• When you are ready to change colors just twist yarn around the other color just to attach the yarns together. Otherwise you will be creating 2 stripes that aren’t attached. (photo below)



  • The rug looks beautiful!!! Now that I’ve finally finished my last Christmas gift I can make something that I want to make!!!!

  • This is a beautiful rug. I was wondering do you have a pattern for this
    rug, and how many skeins of yarn would i need to use.

  • I am still working on the rug. We have been so busy with the Christmas rush that knitting has been rather slow. As soon as I finish I will get it photographed and give all the details. But it is looking really cool!!

  • Hi Pat,
    I saw your spot on QVC and you did an awesome job of explaining the advantages of KWON! I loved the rug and I know that I will be trying a rug of my own very soon.
    Thanks for sharing and inspiring us, Connie

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Nov 17, 2006

It’s Finally Here!!



Such great names and so much fun just seeing what everyone came up with. We really had a tough time selecting a name.

Thank you so much, everyone  who participated. We may consider some of the names for future use with some other yarns.  

This particular yarn has been tested  using several different fibers for durability, softness and endurance.


We decided on a  wool and mohair combination because of it’s great sturdiness and hand, and the results  of hand-dying are so beautiful. We worked with the tightness of the twist so that it would be soft, yet firm, and  would hold up well as rug yarn.

We thouhgt the name should be something short and catchy.  

So here are the runners up:

“Stonewall” by Dora Renee Wilkerson

“Woolybully” by Michelle Barbour

“Barefoot” by Kristin

“Shannandoah” by Faith

“Woodlands” by Faith  

“Praire” by Kim Cypers

All runners up will recieve 10% off first yarn purchase. Please email for your discount number for ordering.

We actually were inspired by 2 names that helped us come up with our new name. These were “Rugbee” by Evelyn Ayre and “MoWool” by Rita Miller. They will recieve 2 skeins of the new yarn.

Congratulations to all our winners!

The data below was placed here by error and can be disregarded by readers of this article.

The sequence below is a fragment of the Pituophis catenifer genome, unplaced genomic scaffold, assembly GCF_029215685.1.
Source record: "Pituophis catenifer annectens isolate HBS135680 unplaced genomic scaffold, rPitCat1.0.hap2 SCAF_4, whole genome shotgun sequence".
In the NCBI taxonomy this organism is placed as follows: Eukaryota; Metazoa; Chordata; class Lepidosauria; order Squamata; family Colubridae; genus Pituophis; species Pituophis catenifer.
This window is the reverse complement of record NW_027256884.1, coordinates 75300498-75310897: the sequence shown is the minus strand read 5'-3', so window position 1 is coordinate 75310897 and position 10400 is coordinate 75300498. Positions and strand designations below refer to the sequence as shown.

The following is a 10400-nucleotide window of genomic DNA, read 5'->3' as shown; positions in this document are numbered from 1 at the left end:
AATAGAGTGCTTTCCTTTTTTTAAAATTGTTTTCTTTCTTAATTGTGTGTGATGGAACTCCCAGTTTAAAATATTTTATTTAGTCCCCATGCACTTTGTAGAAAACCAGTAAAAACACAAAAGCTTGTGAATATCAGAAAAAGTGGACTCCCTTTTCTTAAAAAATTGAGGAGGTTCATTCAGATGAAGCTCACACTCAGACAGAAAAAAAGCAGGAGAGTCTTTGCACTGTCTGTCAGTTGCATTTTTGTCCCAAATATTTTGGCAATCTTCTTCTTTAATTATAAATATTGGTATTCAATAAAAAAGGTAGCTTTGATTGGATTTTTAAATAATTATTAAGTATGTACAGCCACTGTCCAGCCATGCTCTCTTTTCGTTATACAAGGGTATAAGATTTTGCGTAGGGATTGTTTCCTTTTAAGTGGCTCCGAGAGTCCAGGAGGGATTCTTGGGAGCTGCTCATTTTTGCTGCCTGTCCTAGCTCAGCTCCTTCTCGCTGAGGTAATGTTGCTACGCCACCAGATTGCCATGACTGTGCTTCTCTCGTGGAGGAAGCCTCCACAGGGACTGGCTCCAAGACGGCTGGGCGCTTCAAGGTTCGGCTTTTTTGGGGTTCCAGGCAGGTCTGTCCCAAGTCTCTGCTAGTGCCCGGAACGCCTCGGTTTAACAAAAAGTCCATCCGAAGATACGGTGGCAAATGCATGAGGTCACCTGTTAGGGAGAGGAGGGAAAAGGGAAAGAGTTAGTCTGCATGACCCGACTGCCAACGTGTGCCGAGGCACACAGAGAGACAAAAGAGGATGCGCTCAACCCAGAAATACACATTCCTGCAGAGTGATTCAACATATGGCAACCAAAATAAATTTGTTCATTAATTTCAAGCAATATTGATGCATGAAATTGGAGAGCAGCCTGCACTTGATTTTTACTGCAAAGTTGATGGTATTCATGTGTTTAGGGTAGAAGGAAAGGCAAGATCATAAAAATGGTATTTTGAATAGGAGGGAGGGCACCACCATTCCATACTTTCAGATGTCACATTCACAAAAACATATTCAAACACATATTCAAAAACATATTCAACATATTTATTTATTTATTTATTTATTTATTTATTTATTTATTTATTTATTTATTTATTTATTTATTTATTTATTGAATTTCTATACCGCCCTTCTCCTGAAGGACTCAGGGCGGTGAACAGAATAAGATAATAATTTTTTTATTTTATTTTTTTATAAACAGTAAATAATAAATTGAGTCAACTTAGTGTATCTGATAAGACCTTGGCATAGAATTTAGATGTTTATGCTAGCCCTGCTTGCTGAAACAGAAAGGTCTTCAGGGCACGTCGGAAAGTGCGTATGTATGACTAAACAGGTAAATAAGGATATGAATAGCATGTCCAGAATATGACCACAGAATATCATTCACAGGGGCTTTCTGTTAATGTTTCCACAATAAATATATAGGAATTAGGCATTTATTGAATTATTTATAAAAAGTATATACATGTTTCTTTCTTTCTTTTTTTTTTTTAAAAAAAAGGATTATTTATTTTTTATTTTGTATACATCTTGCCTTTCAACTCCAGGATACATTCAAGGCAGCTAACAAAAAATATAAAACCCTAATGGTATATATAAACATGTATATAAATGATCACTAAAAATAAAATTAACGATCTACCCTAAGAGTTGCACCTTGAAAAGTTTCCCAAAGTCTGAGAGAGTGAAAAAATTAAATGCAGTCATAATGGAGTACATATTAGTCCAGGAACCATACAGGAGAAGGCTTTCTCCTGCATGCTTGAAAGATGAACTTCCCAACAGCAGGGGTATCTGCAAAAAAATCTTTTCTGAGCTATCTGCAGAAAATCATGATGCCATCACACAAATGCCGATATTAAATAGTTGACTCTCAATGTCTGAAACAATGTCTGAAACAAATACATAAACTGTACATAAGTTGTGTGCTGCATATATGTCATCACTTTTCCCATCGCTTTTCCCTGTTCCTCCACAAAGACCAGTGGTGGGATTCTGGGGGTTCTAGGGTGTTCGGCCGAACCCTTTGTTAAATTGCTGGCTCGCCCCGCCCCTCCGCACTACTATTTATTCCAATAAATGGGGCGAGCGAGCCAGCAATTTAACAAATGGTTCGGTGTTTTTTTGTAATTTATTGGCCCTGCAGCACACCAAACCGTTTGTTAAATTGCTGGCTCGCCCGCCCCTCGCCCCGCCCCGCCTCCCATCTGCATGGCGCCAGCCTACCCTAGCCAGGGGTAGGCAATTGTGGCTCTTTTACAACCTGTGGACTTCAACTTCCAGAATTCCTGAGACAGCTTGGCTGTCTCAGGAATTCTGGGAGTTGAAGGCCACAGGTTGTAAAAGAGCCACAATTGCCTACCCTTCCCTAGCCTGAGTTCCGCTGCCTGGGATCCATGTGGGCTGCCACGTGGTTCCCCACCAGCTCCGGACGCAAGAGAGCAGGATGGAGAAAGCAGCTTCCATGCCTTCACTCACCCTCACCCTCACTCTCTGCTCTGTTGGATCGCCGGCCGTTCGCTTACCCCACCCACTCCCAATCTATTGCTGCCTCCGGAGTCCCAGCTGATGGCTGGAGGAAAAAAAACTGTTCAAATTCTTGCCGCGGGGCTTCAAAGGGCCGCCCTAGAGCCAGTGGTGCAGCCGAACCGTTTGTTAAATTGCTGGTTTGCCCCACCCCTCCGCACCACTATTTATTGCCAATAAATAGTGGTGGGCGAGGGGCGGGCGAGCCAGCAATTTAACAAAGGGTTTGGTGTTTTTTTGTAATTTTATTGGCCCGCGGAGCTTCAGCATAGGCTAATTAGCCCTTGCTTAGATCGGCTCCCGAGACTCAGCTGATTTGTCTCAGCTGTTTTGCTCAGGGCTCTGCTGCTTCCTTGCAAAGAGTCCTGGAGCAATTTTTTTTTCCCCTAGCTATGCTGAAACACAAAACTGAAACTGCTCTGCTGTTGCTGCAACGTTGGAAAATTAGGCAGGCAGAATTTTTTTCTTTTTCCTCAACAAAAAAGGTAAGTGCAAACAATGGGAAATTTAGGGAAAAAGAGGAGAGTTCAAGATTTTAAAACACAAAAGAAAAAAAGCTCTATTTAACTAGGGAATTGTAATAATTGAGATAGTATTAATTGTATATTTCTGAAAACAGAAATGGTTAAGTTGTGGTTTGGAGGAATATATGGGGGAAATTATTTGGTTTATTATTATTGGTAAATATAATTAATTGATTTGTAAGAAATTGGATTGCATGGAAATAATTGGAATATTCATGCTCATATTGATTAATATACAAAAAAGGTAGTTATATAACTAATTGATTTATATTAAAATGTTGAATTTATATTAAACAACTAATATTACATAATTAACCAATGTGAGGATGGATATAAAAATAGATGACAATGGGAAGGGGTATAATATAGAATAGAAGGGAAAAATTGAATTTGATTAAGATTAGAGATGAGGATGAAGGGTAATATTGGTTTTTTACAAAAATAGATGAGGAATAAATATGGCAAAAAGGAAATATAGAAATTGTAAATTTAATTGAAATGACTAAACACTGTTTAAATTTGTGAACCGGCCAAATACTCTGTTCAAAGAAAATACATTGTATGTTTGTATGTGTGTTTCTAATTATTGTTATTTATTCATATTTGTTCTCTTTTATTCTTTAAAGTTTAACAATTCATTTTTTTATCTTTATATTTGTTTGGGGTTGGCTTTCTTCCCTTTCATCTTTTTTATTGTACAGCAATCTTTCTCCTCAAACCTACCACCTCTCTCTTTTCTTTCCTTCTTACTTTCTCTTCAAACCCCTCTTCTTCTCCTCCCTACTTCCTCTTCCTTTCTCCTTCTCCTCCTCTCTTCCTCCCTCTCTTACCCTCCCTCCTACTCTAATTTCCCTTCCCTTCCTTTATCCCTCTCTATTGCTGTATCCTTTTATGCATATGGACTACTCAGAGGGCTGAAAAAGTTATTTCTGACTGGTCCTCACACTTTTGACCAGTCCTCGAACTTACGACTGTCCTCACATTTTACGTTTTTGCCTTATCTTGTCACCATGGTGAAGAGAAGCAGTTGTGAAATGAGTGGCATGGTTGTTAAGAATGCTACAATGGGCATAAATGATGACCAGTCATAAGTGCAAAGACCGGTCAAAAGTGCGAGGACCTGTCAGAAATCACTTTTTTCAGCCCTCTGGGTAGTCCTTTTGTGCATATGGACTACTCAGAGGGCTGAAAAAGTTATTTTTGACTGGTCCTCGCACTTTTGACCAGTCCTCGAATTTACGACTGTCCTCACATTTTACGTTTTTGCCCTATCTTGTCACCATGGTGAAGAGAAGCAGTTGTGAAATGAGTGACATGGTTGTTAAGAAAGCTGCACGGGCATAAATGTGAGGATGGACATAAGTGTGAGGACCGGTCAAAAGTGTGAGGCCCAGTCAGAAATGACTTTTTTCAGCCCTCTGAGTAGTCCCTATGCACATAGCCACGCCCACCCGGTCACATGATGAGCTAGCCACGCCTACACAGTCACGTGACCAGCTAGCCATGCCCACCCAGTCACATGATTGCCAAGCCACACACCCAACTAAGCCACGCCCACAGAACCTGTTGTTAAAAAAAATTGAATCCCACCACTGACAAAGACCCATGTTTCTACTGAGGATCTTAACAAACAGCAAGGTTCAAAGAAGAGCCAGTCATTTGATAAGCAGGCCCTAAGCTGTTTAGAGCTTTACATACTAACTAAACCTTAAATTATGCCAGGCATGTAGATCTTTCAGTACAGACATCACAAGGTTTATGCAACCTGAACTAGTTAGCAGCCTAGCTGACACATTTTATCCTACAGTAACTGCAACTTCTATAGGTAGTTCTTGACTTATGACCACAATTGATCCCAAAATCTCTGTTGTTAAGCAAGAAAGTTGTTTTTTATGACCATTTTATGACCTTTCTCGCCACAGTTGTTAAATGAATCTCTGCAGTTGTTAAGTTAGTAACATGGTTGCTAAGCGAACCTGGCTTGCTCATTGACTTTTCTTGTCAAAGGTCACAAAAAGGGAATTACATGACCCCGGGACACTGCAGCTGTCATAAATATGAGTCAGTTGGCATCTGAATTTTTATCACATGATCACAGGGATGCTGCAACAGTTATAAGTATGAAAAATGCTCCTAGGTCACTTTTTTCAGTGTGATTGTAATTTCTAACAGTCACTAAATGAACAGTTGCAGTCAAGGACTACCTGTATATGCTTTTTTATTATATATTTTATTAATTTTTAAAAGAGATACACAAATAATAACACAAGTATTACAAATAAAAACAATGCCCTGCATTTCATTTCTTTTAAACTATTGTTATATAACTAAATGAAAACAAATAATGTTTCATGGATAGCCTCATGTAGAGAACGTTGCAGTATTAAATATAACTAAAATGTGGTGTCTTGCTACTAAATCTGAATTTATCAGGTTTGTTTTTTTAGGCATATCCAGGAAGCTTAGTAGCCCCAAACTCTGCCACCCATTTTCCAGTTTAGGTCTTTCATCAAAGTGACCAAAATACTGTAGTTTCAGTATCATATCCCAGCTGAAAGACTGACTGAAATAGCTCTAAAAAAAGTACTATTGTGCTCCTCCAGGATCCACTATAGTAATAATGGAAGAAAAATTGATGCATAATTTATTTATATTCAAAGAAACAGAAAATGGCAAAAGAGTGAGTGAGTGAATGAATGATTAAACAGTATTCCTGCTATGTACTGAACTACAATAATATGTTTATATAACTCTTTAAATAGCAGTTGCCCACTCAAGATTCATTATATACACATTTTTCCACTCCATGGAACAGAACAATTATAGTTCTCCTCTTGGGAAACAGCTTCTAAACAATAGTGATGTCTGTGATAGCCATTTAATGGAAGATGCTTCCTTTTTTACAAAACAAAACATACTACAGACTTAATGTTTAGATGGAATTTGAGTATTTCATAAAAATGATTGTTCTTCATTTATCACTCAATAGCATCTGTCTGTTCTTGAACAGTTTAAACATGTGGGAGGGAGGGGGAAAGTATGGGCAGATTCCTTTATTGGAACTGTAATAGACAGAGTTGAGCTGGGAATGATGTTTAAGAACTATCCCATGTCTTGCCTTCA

So we kind of combined these to form a new word that means: A great rug yarn that is soft, durable, warm and very cozy -



  • It looks so pretty! I can’t wait to get some. Love the name you picked also.

    I’ll be checking your site to see when I can buy it.

    Dora Renee’ Wilkerson.

  • Yarn looks beautiful!!!!!

  • On the rug, you say don’t tie the yarn together to change colors. Do you need to leave a tail so you can weave it together later on? Thanks.

  • Sue,

    When you are doing a frame around the rug like the the sample above, you don’t need to cut yarn when you change colors. Instead, you actually work from 2 skeins and just twist the yarn strands to interlock colors together. But if you are doing stripes, this is different and you cut yarn and tie on other color. Note: If your stripes are only 2 rows each, I would not cut yarn. I would just pick up new color then when I am ready to go back to other color it’s all ready to go.

    I hope this makes sense.


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Sep 28, 2006

WOW! I can’t believe all the ideas!


     JUPITER says HI!

juphat.JPGThank you so much!!!!!!! I wasn’t sure if anyone would post. But I was overwelmed with the help. That’s what ‘s so great about the internet, it really is a great medium where we knitters can all come together and  share ideas and grow in knowledge. Cool.


It is a difficult task coming up with a name. There is so much to a name and I want it to be significant with  some underlining meaning. You guys are sure making it hard for me to choose – SUCH GREAT IDEAS!  I will be making a decision in the next week. So if you have any new inspirations,  let me know.

OK Yarn Progress: I have to say a little slow. I have hit some snags. I was planning to have it ready by the 1st of October now it looks more like the middle of the month. It just takes time analyzing all the samples. I want it to be perfect.

I will be out of town this week working on the yarn but I will try to get to my computer every so often to answer emails and questions.

Talk again soon.


1 Comment

  • I had to ask Pat about the Dane!!! What a Mush he is!!! Ok..Some details please? How old is he? Currently I have a Great Dane who is my Service Dog, and tomorrow we are going to look at another one!!! Yeaaa for Danes!!!!